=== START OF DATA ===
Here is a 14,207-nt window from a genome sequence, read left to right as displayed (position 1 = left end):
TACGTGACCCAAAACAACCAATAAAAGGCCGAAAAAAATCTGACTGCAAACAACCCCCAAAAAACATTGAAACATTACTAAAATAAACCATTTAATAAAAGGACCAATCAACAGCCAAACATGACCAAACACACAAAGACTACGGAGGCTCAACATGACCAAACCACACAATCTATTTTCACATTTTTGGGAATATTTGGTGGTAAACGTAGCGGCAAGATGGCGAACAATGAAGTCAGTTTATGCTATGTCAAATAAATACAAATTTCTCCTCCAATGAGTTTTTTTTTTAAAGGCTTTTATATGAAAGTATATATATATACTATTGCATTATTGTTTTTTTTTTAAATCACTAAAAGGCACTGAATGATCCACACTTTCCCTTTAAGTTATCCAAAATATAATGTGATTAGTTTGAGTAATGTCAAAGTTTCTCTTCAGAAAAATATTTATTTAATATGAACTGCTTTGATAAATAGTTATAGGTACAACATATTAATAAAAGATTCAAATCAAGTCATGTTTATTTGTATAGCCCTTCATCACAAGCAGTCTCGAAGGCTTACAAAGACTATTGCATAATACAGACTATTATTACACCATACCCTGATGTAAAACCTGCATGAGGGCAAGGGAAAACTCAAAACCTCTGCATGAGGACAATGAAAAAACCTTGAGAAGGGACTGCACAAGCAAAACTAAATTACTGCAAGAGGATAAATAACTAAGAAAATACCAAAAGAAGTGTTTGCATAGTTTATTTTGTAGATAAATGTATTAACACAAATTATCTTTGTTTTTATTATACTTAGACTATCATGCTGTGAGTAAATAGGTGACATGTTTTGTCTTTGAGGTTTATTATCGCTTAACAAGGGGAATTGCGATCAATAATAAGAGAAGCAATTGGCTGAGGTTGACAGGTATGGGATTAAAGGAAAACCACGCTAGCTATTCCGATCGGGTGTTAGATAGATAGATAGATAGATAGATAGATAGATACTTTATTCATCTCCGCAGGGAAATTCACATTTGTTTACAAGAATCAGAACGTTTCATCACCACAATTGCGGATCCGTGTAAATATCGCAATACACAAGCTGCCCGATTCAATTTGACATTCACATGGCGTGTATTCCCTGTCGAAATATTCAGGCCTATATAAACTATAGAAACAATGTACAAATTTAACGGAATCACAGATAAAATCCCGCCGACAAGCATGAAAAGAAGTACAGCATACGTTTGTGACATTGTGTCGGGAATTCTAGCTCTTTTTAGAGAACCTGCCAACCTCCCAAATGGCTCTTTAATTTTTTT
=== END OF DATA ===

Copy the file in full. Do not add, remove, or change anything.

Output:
Here is a 14,207-nt window from a genome sequence, read left to right as displayed (position 1 = left end):
TACGTGACCCAAAACAACCAATAAAAGGCCGAAAAAAATCTGACTGCAAACAACCCCCAAAAAACATTGAAACATTACTAAAATAAACCATTTAATAAAAGGACCAATCAACAGCCAAACATGACCAAACACACAAAGACTACGGAGGCTCAACATGACCAAACCACACAATCTATTTTCACATTTTTGGGAATATTTGGTGGTAAACGTAGCGGCAAGATGGCGAACAATGAAGTCAGTTTATGCTATGTCAAATAAATACAAATTTCTCCTCCAATGAGTTTTTTTTTTAAAGGCTTTTATATGAAAGTATATATATATACTATTGCATTATTGTTTTTTTTTTAAATCACTAAAAGGCACTGAATGATCCACACTTTCCCTTTAAGTTATCCAAAATATAATGTGATTAGTTTGAGTAATGTCAAAGTTTCTCTTCAGAAAAATATTTATTTAATATGAACTGCTTTGATAAATAGTTATAGGTACAACATATTAATAAAAGATTCAAATCAAGTCATGTTTATTTGTATAGCCCTTCATCACAAGCAGTCTCGAAGGCTTACAAAGACTATTGCATAATACAGACTATTATTACACCATACCCTGATGTAAAACCTGCATGAGGGCAAGGGAAAACTCAAAACCTCTGCATGAGGACAATGAAAAAACCTTGAGAAGGGACTGCACAAGCAAAACTAAATTACTGCAAGAGGATAAATAACTAAGAAAATACCAAAAGAAGTGTTTGCATAGTTTATTTTGTAGATAAATGTATTAACACAAATTATCTTTGTTTTTATTATACTTAGACTATCATGCTGTGAGTAAATAGGTGACATGTTTTGTCTTTGAGGTTTATTATCGCTTAACAAGGGGAATTGCGATCAATAATAAGAGAAGCAATTGGCTGAGGTTGACAGGTATGGGATTAAAGGAAAACCACGCTAGCTATTCCGATCGGGTGTTAGATAGATAGATAGATAGATAGATAGATAGATACTTTATTCATCTCCGCAGGGAAATTCACATTTGTTTACAAGAATCAGAACGTTTCATCACCACAATTGCGGATCCGTGTAAATATCGCAATACACAAGCTGCCCGATTCAATTTGACATTCACATGGCGTGTATTCCCTGTCGAAATATTCAGGCCTATATAAACTATAGAAACAATGTACAAATTTAACGGAATCACAGATAAAATCCCGCCGACAAGCATGAAAAGAAGTACAGCATACGTTTGTGACATTGTGTCGGGAATTCTAGCTCTTTTTAGAGAACCTGCCAACCTCCCAAATGGCTCTTTAATTTTTTT